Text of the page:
More Than Two Options for Loki?
After Kang tells Loki that the Temporal Loom works as a failsafe to destroy all branched timelines, Loki says that he will destroy the Loom. But Kang tells him that would unleash a multiversal war in which nothing survives, not even the sacred timeline. So Loki, determined to find another way, time slips and travels to the past to look for some answers.
First, he goes to when he first meets Mobius in the time theater back in season one. Here, he asks Mobius, “How do we choose who lives and who dies?”. Mobius then tells a story about how he hesitated to prune a variant on one of his missions as the variant was an eight-year-old boy. The timelines started to branch, and more variants started to appear because he “lost sight of the big picture.” With this story, Mobius helps Loki understand that sometimes one must make difficult choices to preserve peace. He then says that “most purpose is more burden than glory,” a beautiful reconstruction of Loki’s famous line, “I am burdened with glorious purpose.” With this knowledge, Loki knows he cannot always control his friend’s lives to benefit his own.
Later, Loki time slips to before Sylvie is spaghettified in one of the branched timelines. Here, he asks her what to do as he believes preserving the sacred timeline is the only answer, or there will be complete eradication. But Sylvie asks him who he is to decide who has free will to live. She then says, “I grew up in apocalypses, Loki. I lived through enough of them to know that sometimes it’s okay to destroy something.” When she says this, she sparks an idea into Loki’s mind, and he adds to her thought, saying, “…if there is a hope that you can replace that thing with something better.” At this moment, Loki realizes that the only way to resolve the timeline issue and still save his friends is by destroying the Loom and replacing it with something better. In other words, he must make the ultimate sacrifice and become the new Loom for all eternity.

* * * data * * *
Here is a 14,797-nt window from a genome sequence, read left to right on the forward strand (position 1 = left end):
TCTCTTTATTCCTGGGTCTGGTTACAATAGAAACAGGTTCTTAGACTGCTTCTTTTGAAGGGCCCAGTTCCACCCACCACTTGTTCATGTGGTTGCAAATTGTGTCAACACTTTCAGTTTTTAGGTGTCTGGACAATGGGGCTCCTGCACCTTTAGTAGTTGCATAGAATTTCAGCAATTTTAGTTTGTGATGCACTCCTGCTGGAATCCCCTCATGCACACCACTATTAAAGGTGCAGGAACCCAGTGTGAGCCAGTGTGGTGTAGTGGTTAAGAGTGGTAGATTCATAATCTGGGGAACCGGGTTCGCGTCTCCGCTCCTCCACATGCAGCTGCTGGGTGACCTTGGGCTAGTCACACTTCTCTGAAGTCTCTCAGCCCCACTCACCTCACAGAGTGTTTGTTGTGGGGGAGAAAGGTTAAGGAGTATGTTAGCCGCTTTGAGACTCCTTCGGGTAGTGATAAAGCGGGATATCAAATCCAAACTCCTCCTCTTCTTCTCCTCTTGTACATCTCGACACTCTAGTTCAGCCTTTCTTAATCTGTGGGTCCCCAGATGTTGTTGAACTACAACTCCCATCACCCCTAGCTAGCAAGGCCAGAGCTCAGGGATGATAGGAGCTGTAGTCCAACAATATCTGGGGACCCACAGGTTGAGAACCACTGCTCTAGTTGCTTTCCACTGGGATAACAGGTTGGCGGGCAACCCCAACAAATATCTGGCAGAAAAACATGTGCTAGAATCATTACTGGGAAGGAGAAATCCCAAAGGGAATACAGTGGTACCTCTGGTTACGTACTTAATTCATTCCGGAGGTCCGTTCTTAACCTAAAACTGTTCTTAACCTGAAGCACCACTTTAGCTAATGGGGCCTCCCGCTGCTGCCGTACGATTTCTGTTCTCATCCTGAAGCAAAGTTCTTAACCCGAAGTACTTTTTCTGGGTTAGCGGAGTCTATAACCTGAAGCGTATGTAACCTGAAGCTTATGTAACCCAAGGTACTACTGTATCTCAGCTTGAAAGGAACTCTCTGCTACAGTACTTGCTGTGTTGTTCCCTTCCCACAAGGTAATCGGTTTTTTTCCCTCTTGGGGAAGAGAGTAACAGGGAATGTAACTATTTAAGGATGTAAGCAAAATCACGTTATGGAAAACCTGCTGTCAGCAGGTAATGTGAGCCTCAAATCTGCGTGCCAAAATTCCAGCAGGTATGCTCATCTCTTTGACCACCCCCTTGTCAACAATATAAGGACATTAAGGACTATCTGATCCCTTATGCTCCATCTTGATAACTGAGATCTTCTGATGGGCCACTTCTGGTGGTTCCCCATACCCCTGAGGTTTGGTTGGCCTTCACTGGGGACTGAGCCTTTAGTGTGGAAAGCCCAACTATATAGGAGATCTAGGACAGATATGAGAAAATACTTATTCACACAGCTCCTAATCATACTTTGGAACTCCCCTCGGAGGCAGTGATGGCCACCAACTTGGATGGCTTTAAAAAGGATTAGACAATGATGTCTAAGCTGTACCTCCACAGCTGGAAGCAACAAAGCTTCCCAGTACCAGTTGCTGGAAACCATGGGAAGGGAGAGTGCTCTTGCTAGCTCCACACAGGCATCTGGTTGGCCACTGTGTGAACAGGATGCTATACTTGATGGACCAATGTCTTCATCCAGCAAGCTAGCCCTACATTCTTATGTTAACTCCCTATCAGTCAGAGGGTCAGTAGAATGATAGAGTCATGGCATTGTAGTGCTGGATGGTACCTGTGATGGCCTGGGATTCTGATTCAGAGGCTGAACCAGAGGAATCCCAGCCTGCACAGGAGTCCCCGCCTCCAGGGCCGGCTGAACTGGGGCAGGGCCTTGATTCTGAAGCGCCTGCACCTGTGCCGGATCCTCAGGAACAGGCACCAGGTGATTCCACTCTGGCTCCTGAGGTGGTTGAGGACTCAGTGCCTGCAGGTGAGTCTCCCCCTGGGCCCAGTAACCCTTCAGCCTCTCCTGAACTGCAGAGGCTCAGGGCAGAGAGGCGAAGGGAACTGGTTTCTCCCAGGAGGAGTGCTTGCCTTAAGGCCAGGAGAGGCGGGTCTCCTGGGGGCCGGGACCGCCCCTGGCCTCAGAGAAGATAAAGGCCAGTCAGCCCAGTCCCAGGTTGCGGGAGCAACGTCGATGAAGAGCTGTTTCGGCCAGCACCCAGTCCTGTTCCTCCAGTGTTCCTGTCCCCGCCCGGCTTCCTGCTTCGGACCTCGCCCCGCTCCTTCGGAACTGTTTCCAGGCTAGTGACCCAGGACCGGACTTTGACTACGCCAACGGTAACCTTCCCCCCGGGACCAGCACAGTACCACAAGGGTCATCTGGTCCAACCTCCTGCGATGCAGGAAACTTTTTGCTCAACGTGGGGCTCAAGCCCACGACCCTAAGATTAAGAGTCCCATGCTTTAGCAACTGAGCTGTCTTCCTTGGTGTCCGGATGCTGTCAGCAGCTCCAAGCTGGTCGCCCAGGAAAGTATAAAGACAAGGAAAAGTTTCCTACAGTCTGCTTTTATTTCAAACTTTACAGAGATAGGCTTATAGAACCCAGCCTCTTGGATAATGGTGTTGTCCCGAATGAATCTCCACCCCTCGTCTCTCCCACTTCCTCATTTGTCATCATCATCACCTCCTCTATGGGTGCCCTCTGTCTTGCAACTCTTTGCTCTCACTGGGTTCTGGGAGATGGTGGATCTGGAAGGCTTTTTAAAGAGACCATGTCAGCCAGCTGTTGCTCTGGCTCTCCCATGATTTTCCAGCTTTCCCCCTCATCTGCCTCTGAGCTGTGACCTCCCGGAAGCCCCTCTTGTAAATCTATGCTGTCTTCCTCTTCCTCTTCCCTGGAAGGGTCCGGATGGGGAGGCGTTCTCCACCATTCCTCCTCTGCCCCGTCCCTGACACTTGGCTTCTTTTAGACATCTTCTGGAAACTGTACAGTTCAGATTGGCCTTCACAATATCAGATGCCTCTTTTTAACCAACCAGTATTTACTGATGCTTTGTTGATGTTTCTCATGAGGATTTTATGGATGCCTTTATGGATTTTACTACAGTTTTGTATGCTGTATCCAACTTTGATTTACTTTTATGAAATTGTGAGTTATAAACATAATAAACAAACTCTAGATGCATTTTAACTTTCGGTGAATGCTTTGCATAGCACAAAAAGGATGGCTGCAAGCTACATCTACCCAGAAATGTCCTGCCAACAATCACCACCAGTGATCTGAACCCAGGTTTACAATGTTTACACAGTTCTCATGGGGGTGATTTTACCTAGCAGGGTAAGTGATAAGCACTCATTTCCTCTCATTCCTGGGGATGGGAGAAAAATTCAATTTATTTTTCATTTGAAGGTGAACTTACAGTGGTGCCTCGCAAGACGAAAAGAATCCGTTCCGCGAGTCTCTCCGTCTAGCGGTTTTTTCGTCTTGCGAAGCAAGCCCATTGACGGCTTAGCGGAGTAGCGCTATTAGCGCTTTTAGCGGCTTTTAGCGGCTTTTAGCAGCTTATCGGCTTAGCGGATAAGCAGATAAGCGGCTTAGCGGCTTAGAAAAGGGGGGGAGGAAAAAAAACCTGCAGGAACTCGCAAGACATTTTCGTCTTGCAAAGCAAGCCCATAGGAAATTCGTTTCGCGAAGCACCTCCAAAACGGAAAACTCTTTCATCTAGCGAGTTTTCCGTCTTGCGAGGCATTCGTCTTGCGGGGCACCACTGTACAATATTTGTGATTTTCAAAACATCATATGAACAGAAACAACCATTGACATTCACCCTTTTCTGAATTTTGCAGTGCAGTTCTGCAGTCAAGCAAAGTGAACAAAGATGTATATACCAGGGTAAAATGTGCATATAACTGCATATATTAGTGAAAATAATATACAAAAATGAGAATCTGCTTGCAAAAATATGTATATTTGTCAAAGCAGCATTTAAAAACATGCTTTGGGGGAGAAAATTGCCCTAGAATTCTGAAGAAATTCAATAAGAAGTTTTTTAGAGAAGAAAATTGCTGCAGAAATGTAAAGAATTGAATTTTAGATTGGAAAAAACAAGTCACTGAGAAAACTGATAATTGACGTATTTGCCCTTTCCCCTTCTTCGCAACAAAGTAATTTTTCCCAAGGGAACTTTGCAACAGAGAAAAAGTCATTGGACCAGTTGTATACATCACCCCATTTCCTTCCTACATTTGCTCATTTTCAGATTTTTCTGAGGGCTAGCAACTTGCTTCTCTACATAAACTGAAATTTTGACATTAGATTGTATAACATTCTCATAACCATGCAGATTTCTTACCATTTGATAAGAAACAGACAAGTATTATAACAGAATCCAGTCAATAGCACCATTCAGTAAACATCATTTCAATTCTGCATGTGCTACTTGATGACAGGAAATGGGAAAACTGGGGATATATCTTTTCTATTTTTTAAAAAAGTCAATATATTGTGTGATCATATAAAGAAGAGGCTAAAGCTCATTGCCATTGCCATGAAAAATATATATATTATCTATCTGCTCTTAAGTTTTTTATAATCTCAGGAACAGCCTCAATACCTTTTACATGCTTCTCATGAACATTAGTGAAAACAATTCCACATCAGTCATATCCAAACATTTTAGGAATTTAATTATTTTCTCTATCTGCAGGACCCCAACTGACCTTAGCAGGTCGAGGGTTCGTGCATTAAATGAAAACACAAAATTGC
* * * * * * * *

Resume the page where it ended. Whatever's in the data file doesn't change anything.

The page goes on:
At the end of the finale, Loki time slips back to the moment in episode four when Victor Timely goes to the Loom to increase the throughput. But this time, Loki goes down to the gangway entrance and locks the door. Having made peace and saying his final goodbyes, he opens the blast doors and destroys the Loom with his magic. With his resolve strong, he grabs all the branches with all of his might, springs life into them, and strains forward. And carrying all the timelines with him, he brings them along and sits on his throne at last.